Memories of Chahine Yarroyan
Tim Nunn

Memories of Chahine Yarroyan

It is with great sadness the ALD reports the death of Chahine Yarroyan, and our thoughts go out to his friends and loved ones.  

 

ALD Executive Committee members remember him.  A full obituary can be read here

 

Johanna Town, ALD Chair

Chahine was a visionary in the way he saw and used light. He was a performer, an artist, and he used his lighting craft to be another performer in the show. I use the word craft - but Chahine broke all the rules of lighting design and in doing so created the most amazing work.

 

I first met Chahine at the Royal Court Theatre in the 90’s, his lighting plans often made no sense in a conventional way and were often very spars  but he would engage me and my team into his ideas and would start to take us on a journey of experimentation and creativity, which he did with charm, passion and fun.

 

I personally learnt much from his very individual approach to lighting design, but what I really learnt was how important it was to take ones ideas, however crazy, and to share them with your lighting team. To enable the whole team to create and experiment together, as we can only achieve our ideas with a little help from those around us.

 

So thank you, your individual quality will be missed.

Rick Fisher, ALD Vice President

I first knew Chahine over 40 years ago. His signature deadpan style and self deprecating but intensely dedicated approach and attention to detail  within the seemingly anarchic  People Show performances was inspiring to a very green techie and is still to this day.  The respect that the rest of the company had for him was apparent and helped me learn how creatively involved technical support (which was how I had viewed it) could be in the creation of theatre.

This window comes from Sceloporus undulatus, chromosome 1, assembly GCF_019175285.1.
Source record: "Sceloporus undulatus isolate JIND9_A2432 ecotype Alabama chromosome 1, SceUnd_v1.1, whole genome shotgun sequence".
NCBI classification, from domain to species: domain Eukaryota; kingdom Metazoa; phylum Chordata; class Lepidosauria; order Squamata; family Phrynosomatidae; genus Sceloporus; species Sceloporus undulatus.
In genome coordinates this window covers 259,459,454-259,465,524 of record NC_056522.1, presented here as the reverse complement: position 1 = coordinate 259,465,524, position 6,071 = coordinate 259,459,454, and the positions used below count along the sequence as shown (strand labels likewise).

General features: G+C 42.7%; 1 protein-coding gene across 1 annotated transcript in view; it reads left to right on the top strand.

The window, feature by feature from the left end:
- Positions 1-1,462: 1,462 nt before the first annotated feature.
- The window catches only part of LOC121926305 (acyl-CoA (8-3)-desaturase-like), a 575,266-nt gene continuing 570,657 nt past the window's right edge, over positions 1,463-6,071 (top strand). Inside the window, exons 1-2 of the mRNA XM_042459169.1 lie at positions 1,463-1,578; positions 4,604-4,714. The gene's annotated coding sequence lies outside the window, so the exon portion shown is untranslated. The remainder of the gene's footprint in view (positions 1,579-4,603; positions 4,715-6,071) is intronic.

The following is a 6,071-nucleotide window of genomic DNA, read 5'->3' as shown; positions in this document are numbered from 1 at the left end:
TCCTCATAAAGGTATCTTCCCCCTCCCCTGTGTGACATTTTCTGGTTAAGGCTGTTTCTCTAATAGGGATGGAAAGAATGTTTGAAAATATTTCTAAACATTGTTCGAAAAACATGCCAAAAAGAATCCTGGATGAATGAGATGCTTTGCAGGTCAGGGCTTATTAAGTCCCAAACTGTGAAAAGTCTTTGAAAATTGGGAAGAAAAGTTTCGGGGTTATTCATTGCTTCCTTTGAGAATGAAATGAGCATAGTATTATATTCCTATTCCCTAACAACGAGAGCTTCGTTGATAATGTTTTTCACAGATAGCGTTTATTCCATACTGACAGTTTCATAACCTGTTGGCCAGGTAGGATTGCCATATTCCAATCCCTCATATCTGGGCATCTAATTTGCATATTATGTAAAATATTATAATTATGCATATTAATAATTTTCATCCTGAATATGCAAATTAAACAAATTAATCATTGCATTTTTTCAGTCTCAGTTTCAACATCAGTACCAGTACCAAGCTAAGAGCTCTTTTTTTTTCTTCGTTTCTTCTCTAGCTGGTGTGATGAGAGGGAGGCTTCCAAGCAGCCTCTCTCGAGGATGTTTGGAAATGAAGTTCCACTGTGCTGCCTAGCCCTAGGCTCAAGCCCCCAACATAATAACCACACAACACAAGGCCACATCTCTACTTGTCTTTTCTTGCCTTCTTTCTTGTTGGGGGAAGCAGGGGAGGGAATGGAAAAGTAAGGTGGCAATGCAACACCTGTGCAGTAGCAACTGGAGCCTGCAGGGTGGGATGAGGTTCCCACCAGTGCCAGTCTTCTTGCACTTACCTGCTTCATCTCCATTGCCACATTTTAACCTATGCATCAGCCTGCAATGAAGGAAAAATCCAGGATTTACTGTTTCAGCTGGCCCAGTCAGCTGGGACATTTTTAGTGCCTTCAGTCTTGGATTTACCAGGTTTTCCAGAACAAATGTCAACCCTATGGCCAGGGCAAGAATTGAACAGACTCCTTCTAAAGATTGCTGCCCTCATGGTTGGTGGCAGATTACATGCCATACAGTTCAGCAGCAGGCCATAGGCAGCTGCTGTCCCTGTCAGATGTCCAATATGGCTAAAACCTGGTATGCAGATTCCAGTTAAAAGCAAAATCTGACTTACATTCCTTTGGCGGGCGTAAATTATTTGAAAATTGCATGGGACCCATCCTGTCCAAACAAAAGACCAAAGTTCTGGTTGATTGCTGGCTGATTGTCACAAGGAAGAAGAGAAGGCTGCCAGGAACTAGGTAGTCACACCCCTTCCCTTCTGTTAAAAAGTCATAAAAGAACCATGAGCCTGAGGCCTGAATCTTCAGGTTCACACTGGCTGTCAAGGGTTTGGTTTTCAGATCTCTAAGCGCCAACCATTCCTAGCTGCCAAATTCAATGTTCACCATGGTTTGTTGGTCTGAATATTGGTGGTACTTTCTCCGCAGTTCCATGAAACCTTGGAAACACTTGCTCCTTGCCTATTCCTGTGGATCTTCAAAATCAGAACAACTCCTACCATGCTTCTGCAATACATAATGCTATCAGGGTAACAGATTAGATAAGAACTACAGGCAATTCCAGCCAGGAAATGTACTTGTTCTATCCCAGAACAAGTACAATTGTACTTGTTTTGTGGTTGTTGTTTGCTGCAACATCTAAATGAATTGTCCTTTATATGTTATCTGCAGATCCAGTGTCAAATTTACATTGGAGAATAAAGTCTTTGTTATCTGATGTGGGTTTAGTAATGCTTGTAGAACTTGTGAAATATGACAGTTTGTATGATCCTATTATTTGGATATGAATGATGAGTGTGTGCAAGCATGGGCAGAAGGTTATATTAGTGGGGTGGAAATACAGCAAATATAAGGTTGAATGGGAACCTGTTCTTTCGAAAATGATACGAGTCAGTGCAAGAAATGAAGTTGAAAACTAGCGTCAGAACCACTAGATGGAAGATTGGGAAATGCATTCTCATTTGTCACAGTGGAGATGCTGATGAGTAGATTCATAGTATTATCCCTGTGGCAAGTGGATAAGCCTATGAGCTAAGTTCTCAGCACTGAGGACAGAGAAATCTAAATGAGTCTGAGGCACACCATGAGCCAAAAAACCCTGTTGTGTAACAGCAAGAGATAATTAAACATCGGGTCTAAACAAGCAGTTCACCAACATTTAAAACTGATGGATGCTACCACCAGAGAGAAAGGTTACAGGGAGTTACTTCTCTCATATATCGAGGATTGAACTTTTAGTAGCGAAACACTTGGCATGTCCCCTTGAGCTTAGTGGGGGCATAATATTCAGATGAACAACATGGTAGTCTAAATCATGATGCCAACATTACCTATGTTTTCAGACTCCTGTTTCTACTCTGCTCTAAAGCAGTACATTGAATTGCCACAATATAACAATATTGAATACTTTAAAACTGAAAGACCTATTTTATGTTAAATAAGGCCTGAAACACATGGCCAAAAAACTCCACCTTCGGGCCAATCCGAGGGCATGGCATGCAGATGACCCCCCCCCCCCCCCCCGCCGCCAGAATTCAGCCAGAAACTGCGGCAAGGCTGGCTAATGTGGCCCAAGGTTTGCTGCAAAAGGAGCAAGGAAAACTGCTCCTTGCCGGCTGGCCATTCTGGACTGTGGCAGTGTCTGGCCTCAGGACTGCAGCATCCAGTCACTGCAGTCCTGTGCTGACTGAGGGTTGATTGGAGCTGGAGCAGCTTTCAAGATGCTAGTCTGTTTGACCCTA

His signature style was well developed and never really wavered.  He brought that same fierce eye when he moved into working as a lighting designer but always kept that sense of fun, anarchy and twinkle which I will miss so very much.

 

Peter Mumford, former ALD Chair

We used to cross paths through the seventies and eighties when he was with The People Show and I with Moving Being - touring the same circuit of mostly invented venues -  crazy days indeed, but wonderful.

 

Paule Constable, international award winning LD

I first met the gorgeous Armenian in 1987.  In Bologna.  He had the freedom of the City.  His beloved People Show performed there for New Year - but more than that.  Chahine was master of ceremonies.  He threw lights at medieval palaces and created anarchic beauty in the way only he could.  A Gauloise sticking out of his mouth; taking the piss in 5 languages.  mercurial, elegant, funny, wild.

I fell in love.

Over the years many of my favourite acts of madness have had Chahine at the helm.  He lived in a shed.  He was from another world.  He was an artist.  A provocation.  He drove around london with no licence in a beaten up old landcover.  Often lights hung from the rails in the back.  No seat belts.  Safety chains rattling.  

Slowly and tentatively the mainstream realised his genius and he became something more conventional - a lighting designer - but at heart he was so much more than that.  A maker.  An artist.

The thing I will always want to thank him for - was for being so other.  for showing me that the world of theatre was a place for those of us who didn’t fit elsewhere.  He believed and encouraged acts of madness.  Of risk.

His death makes me look at our world and wonder where the next Chahine is.  We need to hold madness in our hearts - to hold hands and take risks together.  With a personality like his leaving us we are left in a slightly duller world.  Don’t let it become too dull.  

If any of you knew and loved him then do something bonkers today - keep taking risks and do it at least once a day in his name.

Chahine - I am going to miss you.

 

Ben Payne, ALD Meetings Team

I worked with Chahine in the dance world. He was just simply brilliant and a total joy to work with. Nothing was ever a hassle and everything was just so easy. His designs were simple but elegant. Nothing over the top. Nothing fancy. Just the light doing the job it needed to and just what was needed to evoke the right moment. From a technical point of view he made working with him a joy. Understanding the whole process of creating some (at times challenging) pieces of work Chahine just took any situation thrown at him with grace and a calmness that many could learn from. 

Always to be found sat at the back of any theatre with trusty briefcase in tow and a well travelled trilby hat and waistcoat patiently waiting for his moment to create beautiful lighting I will remember Chahine with the total respect for a man who was quite fantastic (and lovely at the same time) at his art.